Key Biblical Theological Themes

Tomorrow I begin teaching a course on Biblical Interpretation and Communication for Campus Crusade staff. One of the major emphases in the course is helping students to identify key biblical-theological themes in the particular passage they are working in so they can connect their passage to the larger canonical witness. Of course, one of the challenges we face is that for those who are new to such an approach, it can be quite challenging to identify those threads.

Consequently, I’d like to help them by giving them some suggested threads that are rather common in Scripture. Those of us who have done this for a whole can sometimes forget that it has taken us a while to get to the point where we immediately recognize such threads. So I’ll get our discussion started by suggesting the themes of prophet, priest and king, all of which find their fulfillment in Christ. In other words, when working in an OT passage one thing to consider is whether any of the references to a prophet, priest, or king in some measure point forward to the ultimate prophet, priest, or king Jesus Christ. Sometimes that pointing forward is done in a negative way; in other words, the failures of a particular prophet, priest or king point forward to the need for a prophet, priest or king who does not fail (e.g. Saul in 1 Sam).

Another example would be the theme of God’s presence with his people, be it mediated through a tabernacle, temple, his incarnate Son, or the people of God. Recognizing such a theme enables one to make helpful connections across the canon.

So what other key biblical theological themes or threads are so pervasive or pivotal in Scripture that knowing them opens one up to the ability make key connections to different parts of the Biblical story?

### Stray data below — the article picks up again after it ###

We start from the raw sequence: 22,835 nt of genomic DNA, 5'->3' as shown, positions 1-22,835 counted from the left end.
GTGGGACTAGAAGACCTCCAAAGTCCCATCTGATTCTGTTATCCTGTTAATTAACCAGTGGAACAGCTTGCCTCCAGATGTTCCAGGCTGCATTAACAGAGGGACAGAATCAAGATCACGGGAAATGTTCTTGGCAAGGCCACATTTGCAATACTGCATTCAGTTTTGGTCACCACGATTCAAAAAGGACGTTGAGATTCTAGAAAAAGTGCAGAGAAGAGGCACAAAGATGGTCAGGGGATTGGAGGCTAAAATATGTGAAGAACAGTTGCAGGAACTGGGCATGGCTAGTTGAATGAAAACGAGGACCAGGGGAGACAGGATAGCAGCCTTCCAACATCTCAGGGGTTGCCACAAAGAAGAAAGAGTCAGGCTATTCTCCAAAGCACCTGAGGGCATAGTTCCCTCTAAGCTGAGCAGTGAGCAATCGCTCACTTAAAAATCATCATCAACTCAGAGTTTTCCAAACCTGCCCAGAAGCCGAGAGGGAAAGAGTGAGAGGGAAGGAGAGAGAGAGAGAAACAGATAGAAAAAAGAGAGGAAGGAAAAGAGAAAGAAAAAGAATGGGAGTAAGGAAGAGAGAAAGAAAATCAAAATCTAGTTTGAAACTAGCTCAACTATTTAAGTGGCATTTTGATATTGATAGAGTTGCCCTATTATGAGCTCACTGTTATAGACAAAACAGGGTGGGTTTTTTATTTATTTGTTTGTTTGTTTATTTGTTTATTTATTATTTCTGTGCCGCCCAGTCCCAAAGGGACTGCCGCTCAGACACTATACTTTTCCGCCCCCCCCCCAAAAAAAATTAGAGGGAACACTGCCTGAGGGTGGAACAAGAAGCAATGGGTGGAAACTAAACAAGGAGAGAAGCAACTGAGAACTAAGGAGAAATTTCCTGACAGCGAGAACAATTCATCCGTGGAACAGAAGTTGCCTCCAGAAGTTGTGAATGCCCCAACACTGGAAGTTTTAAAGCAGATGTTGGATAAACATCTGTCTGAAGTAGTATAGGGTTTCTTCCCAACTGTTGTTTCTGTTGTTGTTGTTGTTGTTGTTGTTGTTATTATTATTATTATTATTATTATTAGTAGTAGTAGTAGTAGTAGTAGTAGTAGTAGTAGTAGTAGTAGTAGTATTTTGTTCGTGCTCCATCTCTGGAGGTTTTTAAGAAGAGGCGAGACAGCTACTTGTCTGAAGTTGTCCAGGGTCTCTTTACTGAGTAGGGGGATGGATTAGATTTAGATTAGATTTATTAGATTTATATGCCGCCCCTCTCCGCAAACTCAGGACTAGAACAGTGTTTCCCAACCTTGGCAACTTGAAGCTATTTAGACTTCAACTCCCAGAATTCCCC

11 thoughts on “Key Biblical Theological Themes”

  1. your wife would like to suggest that perhaps the exodus/new exodus is pervasive throughout the prophets and the NT. How about that.

  2. How about the concept of substitutionary atonement. The Old Testament repeatedly reveals the need of a sacrifice for sin, outside of ourselves, that the New Testament provides in Jesus.

  3. Some suggestions along the line on continuity:

    Glory of God
    Kingdom of God
    People of God
    Place of God, I.E. New Heaven and Earth

    How about “Promise” as champion by Beecher and Kaiser?


  4. It sort of comes under ‘place of God’ but how about Exile/Return (which takes up ejection from Eden, the Exodus, and the Exile, and esp argued by NT Wright is a big theme for Jesus and Paul int the NT).

  5. Adam – Christ
    David – Christ (esp. in the Psalms)
    Kingdom of God
    The tabernacle/Temple – New Temple (Body of Christ/Church)
    Creation – New Creation
    Son of God – Israel of God – People of God
    Enries and exits from the Land
    Promises – God’s faithfulness
    Creation – Wisdom – Fearing God

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